But he says it’s likely even those of us with no ties to Boston are shaken.

“Traumatic incidents of national and global scale, they affect everybody,” he said.

He says the first feeling is typically of disbelief, but in the days following, may experience anxiety, nightmares and muscle tension. 

“An excessive alertness. When something traumatic happens, we feel shaken up by it and want to be constantly on your guard against something else happening,” Doreau said.

He says it’s the same reactions he’s treated people for following other recent national tragedies.

To read more and watch the video, Click Here.

Trent Gilbert to present at SACAC

Atlanta, Georgia – (April 2, 2013)

This April, Trent Gilbert, Vice President for Enrollment at Richmont Graduate University, and Tyler Peterson, Associate Provost of Enrollment Management at Auburn University at Montgomery, will co-present a seminar at the Southern Association for College Admission Counseling’s (SACAC) annual conference.  Their workshop, “Distilling the Campus Visit Experience,” is based on real-world experiences and will help admissions counselors learn how to successfully host visitors on campus.

“Our session at SACAC will be a great opportunity to continue to share the importance of the overall experience that a prospective student has while interacting on their campus visit,” said Peterson. “Trent Gilbert has been one of the frontrunners of this philosophy in higher education, and the schools that are taking his advice are seeing success. It is important that we look outside of higher education for ideas, and a lot of companies are providing great experiences for their customers, and the experience we offer our students should be just as strong.”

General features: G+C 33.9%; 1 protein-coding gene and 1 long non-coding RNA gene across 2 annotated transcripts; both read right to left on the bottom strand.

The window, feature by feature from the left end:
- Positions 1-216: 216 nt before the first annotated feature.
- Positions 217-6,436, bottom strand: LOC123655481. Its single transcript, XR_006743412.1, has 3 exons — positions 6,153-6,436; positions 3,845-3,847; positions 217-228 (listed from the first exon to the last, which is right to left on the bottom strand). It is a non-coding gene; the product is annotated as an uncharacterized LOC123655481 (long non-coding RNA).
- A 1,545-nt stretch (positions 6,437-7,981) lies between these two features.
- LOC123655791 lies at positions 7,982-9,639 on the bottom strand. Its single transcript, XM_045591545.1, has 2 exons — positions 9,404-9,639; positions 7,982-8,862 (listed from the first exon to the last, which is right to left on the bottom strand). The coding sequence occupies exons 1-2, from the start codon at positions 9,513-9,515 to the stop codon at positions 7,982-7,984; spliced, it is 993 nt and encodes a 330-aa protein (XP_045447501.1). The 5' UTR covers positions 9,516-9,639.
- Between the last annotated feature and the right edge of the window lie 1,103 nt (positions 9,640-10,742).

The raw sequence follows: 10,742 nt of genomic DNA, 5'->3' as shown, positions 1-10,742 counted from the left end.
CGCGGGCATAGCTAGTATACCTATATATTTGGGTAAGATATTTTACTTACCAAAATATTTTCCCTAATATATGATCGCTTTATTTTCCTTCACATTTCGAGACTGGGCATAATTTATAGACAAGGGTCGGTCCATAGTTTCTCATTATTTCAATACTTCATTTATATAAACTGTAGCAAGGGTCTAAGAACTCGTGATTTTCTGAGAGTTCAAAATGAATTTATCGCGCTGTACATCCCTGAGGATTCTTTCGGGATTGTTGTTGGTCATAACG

As an affiliate of the National Association for College Admission Counseling (NACAC), SACAC represents approximately 1,500 members throughout the Southeast in order to “…to promote high professional standards in the college admission process by exchanging ideas, sharing common goals and preparing counselors to serve students in the transition from high school to college.” This year, Richmont will be one of 95 universities in attendance at the 2013 conference.

“SACAC always provides great opportunities to share successes and failures as well as to learn how other schools are overcoming the challenges facing admission offices today,” said Gilbert. “Tyler and I believe higher education admission departments could use some fresh ideas, so it will be a fun opportunity for us to present on ways that ideas from the “outside world” can be utilized.”

Special Event on June 14th: Introduction to DSM-5: An Overview

William F. Doverspike, Ph.D. has published articles and presented workshops on various DSM classifications systems. He is the author of the Multiaxial Diagnostic Inventory-Revised Version, a criterion-referenced diagnostic screening instrument that evolved out of his work with differential diagnostic assessment. He holds board certification Diplomats in Clinical Psychology (ABPP) and Neuropsychology (ABPN). He maintains a practice at the Atlanta Counseling Center.

He teaches Psychopathology as an Adjuct Professor at Richmont Graduate University in Atlanta, and he teaches Professional Ethics as an Adjunct Professor at Emory University.

The workshop will consist of an overview of empirical research and organizing principles that have contributed to the development of the DSM-5. There will be some discussion of changes in organization and content that have been announced by the American Psychiatric Association. DSM and DSM-5 are registered trademarks of the American Psychiatric Association. The American Psychiatric Association is not affiliated with nor endorses this seminar.

Participants in the workshop will be able to:
·  Explain some of the controversies surrounding development of the DSM-5.
·  Distinguish between categorical and dimensional models of mental disorders.
·  List some disorders that have been added to or removed from the DSM-5.
·  Identify DSM-5 disorders that are commonly encountered in clinical practice.
·  Differentiate between personality trait domains and personality trait facets.

Where: Richmont Graduate University – Atlanta Campus
When: 1:00-4:00 PM Friday June 14, 2013

Follow the link to sign up: https://secure.qgiv.com/for/richmontgrad/event/20560/